To increase access and reduce costs, the NBP was recently adapted into an online program. A randomized controlled trial of this program is currently underway; preliminary results indicated that the program significantly reduced children’s adjustment problems at post-test. 

Combined parent- and child-focused programs 

One quasi-experimental trial and two experimental trials tested whether combining programs for mothers and children produced greater effects.30,35,45 Additive effects did not occur when the NBP was combined with a concurrently run child coping program.45 Nor did the effects of the CSG increase when a group designed to facilitate children’s adjustment through improving mothers’ adjustment by enhancing identity development, social support, and parenting skills30 or a four-session workshop35 was added to this child program.

Summary and Directions for Future Research  

Over the past 40 years, multiple investigators have developed and evaluated prevention programs designed to reduce children’s post-divorce adjustment problems. This work has shown that both child-focused programs and parent-focused programs led to an array of improvements, including reductions in mental disorder, delinquency, and behaviour problems as well as improvements in self-esteem, adaptive coping, and academic performance. In the evaluations that included follow-up assessments, the program effects were maintained; program effects persisted from one year to 15 years. These data suggest that the widespread implementation of programs that improve children’s post-divorce adjustment problems would significantly reduce the public health burden of parental divorce. Although we know little about the processes that account for change in the child-focused programs, several researchers have found that high-quality parenting and effective discipline were essential components of their parent-focused programs. 

There are several important directions for future research. First, despite evidence of positive, lasting effects in multiple trials for three programs (CODIP, CSG, NBP) and evidence of positive effects in a single trial for several other programs, none has been widely implemented. This lack of adoption is likely due to the high costs of group programs (e.g., training leaders, monitoring on-going delivery, recruiting for groups).51 Given recent research showing positive effects of brief interventions (1- 4 sessions) for other at-risk groups,52,53 an important research issue is whether shorter programs lead to improvements in children’s adjustment problems that last over development. Exploring the effects of other delivery formats, such as podcasts, is another important research direction. If effective, shorter in-person group-based programs and online programs could have a powerful effect on the public health burden of parental divorce. Second, very few of the samples were ethnically diverse. The two evaluations that assessed differential benefits across ethnicity found benefits for only non-minority families. It is clearly important to examine program effects in racially and culturally diverse samples and identify ways to make these programs culturally robust. Third, most trials were conducted with families with school-aged children. Future evaluations should include families with preschoolers as well as older children. Other issues for future research include additional attention to the processes that account for improvements in children’s adjustment in child-focused programs, identification of predictors of differential benefits, and the development of strategies to effectively engage families.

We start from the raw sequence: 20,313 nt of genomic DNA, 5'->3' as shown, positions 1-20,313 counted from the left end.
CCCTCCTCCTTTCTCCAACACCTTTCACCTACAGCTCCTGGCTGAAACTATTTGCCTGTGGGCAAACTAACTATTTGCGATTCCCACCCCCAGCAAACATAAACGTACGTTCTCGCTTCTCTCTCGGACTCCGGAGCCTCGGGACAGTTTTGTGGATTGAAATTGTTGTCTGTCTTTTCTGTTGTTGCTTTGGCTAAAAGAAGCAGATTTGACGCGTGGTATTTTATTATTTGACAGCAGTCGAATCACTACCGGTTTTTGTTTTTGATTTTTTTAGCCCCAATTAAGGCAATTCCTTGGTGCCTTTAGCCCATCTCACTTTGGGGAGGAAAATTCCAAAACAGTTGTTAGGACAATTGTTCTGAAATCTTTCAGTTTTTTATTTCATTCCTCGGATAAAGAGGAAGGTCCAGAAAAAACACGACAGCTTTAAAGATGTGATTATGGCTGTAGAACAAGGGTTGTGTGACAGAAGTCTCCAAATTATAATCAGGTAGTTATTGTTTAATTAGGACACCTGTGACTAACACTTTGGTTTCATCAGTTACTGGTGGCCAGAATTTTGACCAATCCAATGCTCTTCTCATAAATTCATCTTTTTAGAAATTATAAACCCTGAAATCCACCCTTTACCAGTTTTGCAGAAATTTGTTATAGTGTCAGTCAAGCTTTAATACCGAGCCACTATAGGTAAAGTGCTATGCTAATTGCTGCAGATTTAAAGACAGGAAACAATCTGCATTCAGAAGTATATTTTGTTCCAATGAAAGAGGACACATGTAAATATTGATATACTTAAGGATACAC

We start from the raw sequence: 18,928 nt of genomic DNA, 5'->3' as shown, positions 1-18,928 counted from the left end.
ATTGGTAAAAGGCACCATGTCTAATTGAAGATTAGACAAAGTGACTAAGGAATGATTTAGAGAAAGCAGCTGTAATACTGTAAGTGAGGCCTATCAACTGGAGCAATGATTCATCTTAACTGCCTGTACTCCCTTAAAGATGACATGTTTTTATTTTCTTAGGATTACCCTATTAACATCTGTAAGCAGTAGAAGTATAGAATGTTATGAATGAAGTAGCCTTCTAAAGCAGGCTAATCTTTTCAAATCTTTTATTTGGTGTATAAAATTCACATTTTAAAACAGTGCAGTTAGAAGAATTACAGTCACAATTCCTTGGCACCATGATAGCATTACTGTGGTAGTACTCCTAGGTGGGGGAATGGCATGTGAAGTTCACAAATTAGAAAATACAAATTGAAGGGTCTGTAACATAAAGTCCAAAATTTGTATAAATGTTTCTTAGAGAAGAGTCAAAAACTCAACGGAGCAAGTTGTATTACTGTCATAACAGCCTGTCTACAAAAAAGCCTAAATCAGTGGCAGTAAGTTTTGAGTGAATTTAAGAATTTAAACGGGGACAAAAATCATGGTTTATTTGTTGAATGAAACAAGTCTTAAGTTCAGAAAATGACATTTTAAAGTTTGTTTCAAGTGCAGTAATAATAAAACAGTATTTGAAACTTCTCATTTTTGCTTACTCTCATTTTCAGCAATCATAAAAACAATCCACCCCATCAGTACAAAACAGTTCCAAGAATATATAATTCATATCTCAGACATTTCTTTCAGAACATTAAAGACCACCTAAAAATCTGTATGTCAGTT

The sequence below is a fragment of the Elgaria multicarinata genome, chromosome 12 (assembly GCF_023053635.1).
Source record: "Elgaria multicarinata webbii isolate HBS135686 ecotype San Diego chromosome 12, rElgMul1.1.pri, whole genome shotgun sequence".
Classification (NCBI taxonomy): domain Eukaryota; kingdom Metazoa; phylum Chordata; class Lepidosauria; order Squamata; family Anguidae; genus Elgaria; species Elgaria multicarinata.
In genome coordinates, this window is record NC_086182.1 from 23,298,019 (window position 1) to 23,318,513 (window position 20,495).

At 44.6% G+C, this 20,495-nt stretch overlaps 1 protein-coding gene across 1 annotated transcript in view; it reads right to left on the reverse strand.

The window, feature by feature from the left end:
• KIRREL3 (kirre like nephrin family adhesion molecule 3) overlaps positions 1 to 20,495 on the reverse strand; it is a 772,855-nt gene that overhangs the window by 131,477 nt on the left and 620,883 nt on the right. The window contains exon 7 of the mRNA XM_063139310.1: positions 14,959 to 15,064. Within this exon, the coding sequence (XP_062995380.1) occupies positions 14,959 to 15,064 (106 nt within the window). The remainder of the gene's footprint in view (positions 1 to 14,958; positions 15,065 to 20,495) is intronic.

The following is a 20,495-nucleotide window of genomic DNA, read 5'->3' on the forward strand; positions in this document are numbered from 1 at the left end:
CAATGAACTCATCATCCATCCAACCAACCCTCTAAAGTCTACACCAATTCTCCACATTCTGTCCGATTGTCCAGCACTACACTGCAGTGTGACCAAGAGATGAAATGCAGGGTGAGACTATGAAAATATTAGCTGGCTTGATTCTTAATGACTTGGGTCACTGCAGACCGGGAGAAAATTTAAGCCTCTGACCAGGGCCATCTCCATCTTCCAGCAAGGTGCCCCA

Implications for Services and Policy

To have a significant impact on the public health burden of parental divorce, programs must be widely available. Thus, policies that increase access to effective programs are critical. Widespread access to group programs will require the identification of ongoing funding streams for these services. Adapting these programs for online delivery in a manner that maintains their effects on children’s adjustment problems is a promising strategy that will expand reach, reduce costs, and increase impact.


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How to cite this article:

Rhodes CA, O’Hara K, Vélez CE, Wolchik SA. Interventions to Help Parents and Children Through Separation and Divorce. In: Tremblay RE, Boivin M, Peters RDeV, eds. Emery RE, topic ed. Encyclopedia on Early Childhood Development [online]. Updated: February 2021. Accessed September 29, 2023.